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Conference Reflections: Telling Our Stories with Honesty

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Dec 11, 2014
Aliza Greenberg

In our Conference Reflections series, delegates from the 2014 Conference for Community Arts Education share their insights and take-aways from their time in Los Angeles. Our first post comes from Aliza Greenberg, COBALT Manager at the Metropolitan Opera Guild (New York, NY).

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The National Guild's annual Conference for Community Arts Education brought me to Los Angeles for the first time, and while I loved escaping the east coast cold to enjoy some warm weather and palm trees, what struck me most was the honesty with which we told our stories and the way we wrestled with our challenges together. At the conference, I knew I would be exploring how to make our work more legitimate in the eyes of those outside our field---“Building Public Will” was the topic of Kevin Kirkpatrick's keynote address after all---but I didn’t expect that having the space to talk about challenges and missteps would bring such relief and excitement. These discussions were energizing and inspiring but left me wondering how this honesty could live so harmoniously with our quest for legitimacy and external support of our work.  

The conference brought me to two community arts centers in two different areas of Los Angeles where the strong sense of a community working toward social good was felt in full force: Plaza de la Raza in East Los Angeles and the Watts Towers Arts Center. The staffs at these centers welcomed us into their spaces and shared the full picture of their work.  At the Watts Towers Art Center we met the staggering work of Simon Rodia who built these incredible towers and we were inspired by the persistence he had in realizing his artistic vision. We were also inspired by the director Rosie Lee Hooks and the staff whose work has included fights for the land which now holds their community garden, constant letters to the city to protect their space and their funding, and the challenges of being in a neighborhood that is still rebuilding following the Watts riots of 1965. 
 
My time visiting these community centers made it clear that arts education is a legitimate force in the development of our society, but hearing their honesty about their challenges also made clear our need for legitimacy outside our own sector, and that we do need to build that public will. We fight for land and space in buildings, we write letters, and we gather data to tell our stories. As Kevin Kirkpatrick pointed out during his keynote, we seek believers.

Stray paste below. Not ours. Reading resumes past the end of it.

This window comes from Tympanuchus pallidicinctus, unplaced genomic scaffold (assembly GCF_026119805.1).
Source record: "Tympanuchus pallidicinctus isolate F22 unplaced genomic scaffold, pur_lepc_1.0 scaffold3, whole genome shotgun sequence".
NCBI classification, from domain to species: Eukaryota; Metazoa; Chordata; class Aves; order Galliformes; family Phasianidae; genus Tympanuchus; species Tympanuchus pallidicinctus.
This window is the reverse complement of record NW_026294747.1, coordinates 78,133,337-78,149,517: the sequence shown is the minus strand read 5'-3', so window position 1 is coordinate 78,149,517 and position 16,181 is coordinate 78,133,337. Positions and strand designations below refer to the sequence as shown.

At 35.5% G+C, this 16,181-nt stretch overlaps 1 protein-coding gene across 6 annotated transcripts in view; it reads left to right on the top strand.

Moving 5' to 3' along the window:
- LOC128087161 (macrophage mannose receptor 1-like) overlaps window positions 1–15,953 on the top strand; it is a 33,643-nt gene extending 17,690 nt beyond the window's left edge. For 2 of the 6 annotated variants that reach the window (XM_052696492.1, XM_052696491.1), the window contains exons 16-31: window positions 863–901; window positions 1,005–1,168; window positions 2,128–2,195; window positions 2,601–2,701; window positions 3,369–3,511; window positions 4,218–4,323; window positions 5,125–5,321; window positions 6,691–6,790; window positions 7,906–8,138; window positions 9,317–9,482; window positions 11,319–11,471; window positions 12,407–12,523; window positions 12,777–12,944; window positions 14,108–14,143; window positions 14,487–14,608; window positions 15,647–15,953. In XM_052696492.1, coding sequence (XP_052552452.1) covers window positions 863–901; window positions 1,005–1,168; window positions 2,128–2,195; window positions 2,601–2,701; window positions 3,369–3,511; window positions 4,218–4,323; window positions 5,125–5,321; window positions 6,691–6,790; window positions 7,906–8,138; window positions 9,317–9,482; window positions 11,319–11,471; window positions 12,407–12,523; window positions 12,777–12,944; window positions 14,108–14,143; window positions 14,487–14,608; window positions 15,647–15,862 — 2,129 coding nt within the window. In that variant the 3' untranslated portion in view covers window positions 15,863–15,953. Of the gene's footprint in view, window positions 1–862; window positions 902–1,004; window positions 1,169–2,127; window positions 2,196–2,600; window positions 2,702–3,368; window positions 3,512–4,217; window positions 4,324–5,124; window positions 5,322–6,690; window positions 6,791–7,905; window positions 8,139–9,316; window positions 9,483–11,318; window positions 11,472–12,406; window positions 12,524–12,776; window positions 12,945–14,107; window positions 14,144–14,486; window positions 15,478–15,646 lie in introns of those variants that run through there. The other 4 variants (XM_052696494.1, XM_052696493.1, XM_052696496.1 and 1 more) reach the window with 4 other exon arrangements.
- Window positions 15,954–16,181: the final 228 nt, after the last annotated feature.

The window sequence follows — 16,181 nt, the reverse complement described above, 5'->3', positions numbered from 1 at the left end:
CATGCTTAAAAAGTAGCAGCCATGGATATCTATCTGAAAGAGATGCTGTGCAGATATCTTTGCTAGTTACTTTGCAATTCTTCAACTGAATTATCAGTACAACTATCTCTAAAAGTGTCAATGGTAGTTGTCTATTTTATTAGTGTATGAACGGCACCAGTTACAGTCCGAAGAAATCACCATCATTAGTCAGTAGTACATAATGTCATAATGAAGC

In the pre-conference workshop I attended, Kamella Tate from The Music Center in Los Angeles said, “When does belief count if we don’t have evidence for it?” If we want to be seen as a legitimate force for social good, we need to get scientific, to research our work, and to show results. That means we may not like what we find. “If you don’t want to change, don’t evaluate,” Tate cautioned. What followed in my conference experience were continuous interactions with people interested in further developing their work, in changing.
 
The conference gave us a time to tell our stories more honestly and to share the challenges. How do we bring the authenticity we established at the conference into the public space?  Margie Reese of Big Thought said in her acceptance speech at the awards luncheon, "The greatest tool for a measure of success is holding your head up! This is who I am!"  The conference gave us a space to hold our heads up and be who we are. We know we are legitimate. “And when the troglodytes do catch up,” as actor Tim Robbins said in his acceptance speech, “when our leaders finally understand that arts education is an essential and necessary part of a child’s development...let us have the grace and improvisational skills and the open hearted empathy that we have been blessed to learn from our own arts education to applaud our leaders for their vision and forward thinking policy.” 
 
At the Conference for Community Arts Education in Los Angeles I found beautiful warm weather, but I also found a place where we can tell our stories honestly and be who we are. I can’t wait for this space at the conference next year in Philadelphia, but I hope we can find this space in our daily work as well.
 
 
About Aliza
Aliza Greenberg is currently the COBALT manager at the Metropolitan Opera Guild, where she manages a USDOE AEMDD project investigating the impact of opera-based learning in schools. Previously, Aliza held the position of education program manager at Roundabout Theatre Company. She is also a chair of Continuing the Conversation (aieconversation.org) and an alumna of the National Guild’s Community Arts Education Leadership Institute (CAELI).
 

This resource brought to you by the National Guild for Community Arts Education. www.nationalguild.org